"We fought this fight long enough to achieve our purpose. In the columns of the last four issues of the Socialist Standard stand recorded our actions in this crisis, showing to the working class of the world that the Socialist Party in this country, acting in accordance with its declared principles, kept its hands clean in this, the most momentous crisis of its history. That is an asset to carry forward to the time when the war is finished.

"But now we are faced with a new situation. On the 28th of November last were issued Orders in Council (Defence of the Realm [Consolidation] Regulations) which render the prosecution of our propaganda a work of extreme peril. The following extracts from the Regulations will serve to show the nature of the impediment we are up against.
"27. No person shall by word of mouth or in writing or in any newspaper, periodical, book, circular, or other printed publication spread false reports or make false statements or reports or statements likely to cause disaffection to His Majesty or to interfere with the success His Majesty’s forces by land or sea or to prejudice His Majesty’s relations with foreign powers, or spread reports or make statements likely to prejudice the recruiting, training, discipline, or administration of any of His Majesty’s forces, and if any person contravenes this provision he shall be guilty of an offence against these regulations.

"57. A person found guilty of an offence against these regulations by a court-martial shall be liable to be sentenced to penal servitude for life or any less punishment."
"In face of these restrictions and penalties the Executive Committee of the Socialist Party decided to suspend propaganda meetings for the time being, and called a meeting of Party members, at which meeting their action was endorsed.

"We are aware, of course, that we lost an unique opportunity of indulging in heroics. We shall be told, perhaps, that we ought to have gone on in defiance of the powers that be till we went down in a blaze of fireworks. Our view, however, was the sane one dictated by our avowed principles. We have always held that the supreme power is in the hands of those who control the political machine. The most we could hope for by going on was to prove that contention. But it is not for us to prove our contentions by acting in opposition to them.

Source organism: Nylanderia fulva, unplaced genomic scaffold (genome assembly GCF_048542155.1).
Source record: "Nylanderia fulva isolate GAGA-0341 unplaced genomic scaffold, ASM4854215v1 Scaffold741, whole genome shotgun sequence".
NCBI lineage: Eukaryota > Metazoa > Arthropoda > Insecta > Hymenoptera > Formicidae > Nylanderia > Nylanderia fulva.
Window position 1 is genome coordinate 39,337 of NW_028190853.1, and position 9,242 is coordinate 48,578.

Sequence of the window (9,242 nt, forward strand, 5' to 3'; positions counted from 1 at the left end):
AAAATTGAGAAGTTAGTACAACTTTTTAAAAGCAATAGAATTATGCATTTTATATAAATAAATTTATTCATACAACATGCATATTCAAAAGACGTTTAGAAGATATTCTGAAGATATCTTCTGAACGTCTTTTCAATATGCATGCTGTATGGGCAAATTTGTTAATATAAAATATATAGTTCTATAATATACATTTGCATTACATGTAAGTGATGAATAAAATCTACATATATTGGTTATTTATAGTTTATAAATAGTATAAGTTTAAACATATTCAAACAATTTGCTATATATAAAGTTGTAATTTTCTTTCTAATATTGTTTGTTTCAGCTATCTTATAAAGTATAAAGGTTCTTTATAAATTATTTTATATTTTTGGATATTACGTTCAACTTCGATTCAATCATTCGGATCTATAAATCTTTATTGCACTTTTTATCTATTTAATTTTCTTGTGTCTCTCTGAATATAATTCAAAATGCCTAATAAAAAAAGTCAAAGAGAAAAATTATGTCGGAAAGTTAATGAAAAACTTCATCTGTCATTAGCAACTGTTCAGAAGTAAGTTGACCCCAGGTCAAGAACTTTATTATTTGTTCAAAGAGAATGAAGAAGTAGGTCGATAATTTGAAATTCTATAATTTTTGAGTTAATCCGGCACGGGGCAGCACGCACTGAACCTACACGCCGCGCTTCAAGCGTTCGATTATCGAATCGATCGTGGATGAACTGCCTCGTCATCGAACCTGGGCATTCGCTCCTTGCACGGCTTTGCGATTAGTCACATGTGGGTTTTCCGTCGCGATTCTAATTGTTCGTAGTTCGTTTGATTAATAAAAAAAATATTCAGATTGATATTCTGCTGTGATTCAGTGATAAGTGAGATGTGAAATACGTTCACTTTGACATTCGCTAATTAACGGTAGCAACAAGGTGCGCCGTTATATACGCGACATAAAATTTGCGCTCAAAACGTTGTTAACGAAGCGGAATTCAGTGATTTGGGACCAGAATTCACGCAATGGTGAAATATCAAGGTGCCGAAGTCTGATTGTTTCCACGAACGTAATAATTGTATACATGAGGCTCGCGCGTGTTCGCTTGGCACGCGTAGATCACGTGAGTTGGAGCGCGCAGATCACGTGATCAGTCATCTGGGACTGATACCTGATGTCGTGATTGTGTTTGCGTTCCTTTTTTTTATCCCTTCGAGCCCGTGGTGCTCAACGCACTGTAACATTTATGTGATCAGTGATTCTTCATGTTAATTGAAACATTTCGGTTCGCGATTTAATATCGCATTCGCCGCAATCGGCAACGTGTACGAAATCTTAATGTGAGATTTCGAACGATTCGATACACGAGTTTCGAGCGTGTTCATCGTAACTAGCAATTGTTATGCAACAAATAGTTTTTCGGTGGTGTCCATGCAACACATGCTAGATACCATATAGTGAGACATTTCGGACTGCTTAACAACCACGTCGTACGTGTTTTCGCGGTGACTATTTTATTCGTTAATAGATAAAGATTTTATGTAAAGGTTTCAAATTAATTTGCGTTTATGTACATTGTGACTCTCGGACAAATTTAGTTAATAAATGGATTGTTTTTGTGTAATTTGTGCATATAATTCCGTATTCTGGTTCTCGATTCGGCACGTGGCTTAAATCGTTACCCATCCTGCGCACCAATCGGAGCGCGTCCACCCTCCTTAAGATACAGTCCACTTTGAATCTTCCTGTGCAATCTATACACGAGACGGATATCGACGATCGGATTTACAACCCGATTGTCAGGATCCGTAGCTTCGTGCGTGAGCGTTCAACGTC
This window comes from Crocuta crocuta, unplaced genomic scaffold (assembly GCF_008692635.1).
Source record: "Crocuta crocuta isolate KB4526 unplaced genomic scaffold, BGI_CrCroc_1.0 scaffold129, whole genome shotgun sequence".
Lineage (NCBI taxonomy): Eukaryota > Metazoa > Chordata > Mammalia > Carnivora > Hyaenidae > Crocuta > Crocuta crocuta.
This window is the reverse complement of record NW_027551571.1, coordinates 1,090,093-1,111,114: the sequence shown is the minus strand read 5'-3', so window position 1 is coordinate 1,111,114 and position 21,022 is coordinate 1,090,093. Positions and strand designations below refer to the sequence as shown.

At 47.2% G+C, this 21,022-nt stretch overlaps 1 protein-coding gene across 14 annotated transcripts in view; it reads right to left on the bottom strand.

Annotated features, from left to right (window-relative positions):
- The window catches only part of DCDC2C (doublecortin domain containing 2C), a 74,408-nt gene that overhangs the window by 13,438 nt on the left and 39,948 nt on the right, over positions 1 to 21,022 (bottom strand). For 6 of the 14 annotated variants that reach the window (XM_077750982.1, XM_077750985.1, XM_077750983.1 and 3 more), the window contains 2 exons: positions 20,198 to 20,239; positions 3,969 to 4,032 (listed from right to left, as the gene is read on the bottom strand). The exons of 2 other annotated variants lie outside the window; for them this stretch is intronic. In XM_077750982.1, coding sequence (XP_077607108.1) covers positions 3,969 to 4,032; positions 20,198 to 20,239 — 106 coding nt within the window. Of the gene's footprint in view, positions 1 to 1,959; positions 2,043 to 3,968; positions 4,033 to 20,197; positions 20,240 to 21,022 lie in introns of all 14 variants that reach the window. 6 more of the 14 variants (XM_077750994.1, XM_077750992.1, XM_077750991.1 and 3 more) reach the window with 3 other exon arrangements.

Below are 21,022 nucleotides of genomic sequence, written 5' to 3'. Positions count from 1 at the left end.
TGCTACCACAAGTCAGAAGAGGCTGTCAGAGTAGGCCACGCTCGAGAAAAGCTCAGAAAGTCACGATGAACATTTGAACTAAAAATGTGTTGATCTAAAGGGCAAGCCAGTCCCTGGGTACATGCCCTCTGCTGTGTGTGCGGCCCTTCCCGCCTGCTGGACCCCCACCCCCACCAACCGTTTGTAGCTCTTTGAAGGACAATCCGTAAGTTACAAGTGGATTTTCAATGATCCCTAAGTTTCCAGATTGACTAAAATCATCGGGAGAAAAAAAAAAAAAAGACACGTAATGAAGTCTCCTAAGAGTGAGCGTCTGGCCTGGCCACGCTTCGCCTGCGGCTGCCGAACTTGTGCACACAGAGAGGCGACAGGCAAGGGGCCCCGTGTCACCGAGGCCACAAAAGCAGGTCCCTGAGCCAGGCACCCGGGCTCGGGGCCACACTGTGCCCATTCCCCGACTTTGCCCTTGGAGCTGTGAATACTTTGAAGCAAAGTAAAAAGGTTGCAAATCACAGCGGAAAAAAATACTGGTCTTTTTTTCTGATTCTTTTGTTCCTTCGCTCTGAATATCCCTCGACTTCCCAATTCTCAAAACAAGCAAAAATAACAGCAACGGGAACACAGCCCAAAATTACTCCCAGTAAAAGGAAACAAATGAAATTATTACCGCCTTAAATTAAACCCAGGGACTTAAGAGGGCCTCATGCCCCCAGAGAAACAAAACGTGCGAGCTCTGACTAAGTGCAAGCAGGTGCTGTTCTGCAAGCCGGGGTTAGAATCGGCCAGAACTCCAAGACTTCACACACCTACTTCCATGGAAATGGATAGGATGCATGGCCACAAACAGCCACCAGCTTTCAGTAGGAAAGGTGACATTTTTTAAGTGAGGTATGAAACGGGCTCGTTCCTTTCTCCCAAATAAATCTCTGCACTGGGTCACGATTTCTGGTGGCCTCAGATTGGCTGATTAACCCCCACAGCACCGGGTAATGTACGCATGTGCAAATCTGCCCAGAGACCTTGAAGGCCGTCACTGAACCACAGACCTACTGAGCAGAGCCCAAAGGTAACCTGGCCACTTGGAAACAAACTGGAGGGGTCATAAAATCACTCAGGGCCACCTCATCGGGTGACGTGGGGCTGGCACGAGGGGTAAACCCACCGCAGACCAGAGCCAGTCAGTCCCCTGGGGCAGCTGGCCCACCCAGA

"There was no question of fighting for Socialism or Socialist principles. The Regulations were not, as far as we could judge, in the nature of anti-Socialist legislation. They were merely the precautions ordinarily resorted to by countries embroiled in a serious war. For this very reason we had nothing to gain by running counter to the Regulations, for just as the temper of the working class is, at the moment, such as to prevent them benefiting from our propaganda, so it would prevent them learning anything from our victimisation or martyrdom. Clearly, then, it was our tactics to place ourselves in such a position that only by the Regulations being strained to the point where they would become obviously anti-Socialist could we fall victims to them. These tactics demanded, in view of the risk of having our spoken words twisted and distorted in the Courts, that we suspend propaganda meetings for the time, and confine our activities to such forms of propaganda as would secure us from any attack that did not reveal the deliberate intention of our opponents to crush us under the cloak of the present situation."

(The above article appeared on the front page of the Socialist Standard for January 1915.)

Some theoretical questions (1954)

From the September 1954 issue of the Socialist Standard

Through having a formal Declaration of Principles to act as basis for membership and for the control of conduct, and through the use of Marxian economics and explanation of social change, the S.P.G.B. has maintained a continuity of outlook unknown in organisations guided largely by the mood and circumstances of the moment. But continuity has not meant refusal to recognise changes of capitalist trends or the emergence of important new information.

Marxian economic conceptions, in spite of the continuous stream of disparagement from critics, have shown themselves remarkably robust in serving to explain the workings of the capitalist system under modern developments. One illustration is the great rise of .the price level in the last forty years. While reformist parties have offered “explanations” which consist of little more than attributing the rise of prices to the wickedness of capitalists and the cowardice of governments,, Marxism economics enables us to see that the overwhelmingly largest factor has been the devaluation of the currency in terms of gold, in U.S.A., to about one half and in Great Britain to about one-third of the value before World War I.

Examination of current economic problems from the Marxian standpoint enabled the S.P.G.B. to show the absurdity of the periodical waves of currency crankism such as the Douglas Scheme; the truth that rates and taxes, in spite of their deceptive appearance, are a burden on property not on the workers' wages and that war likewise is paid for by the capitalist class; and that while wages do not merely follow prices—other factors including the workers' struggles play a part—the belief that lower prices mean prosperity for the workers is a delusion.

In all these matters economic understanding reinforced the S.P.G.B.'s political principles and saved it from floundering in the confusion that fogged the reformists.

Special reference needs to be made to economic crises.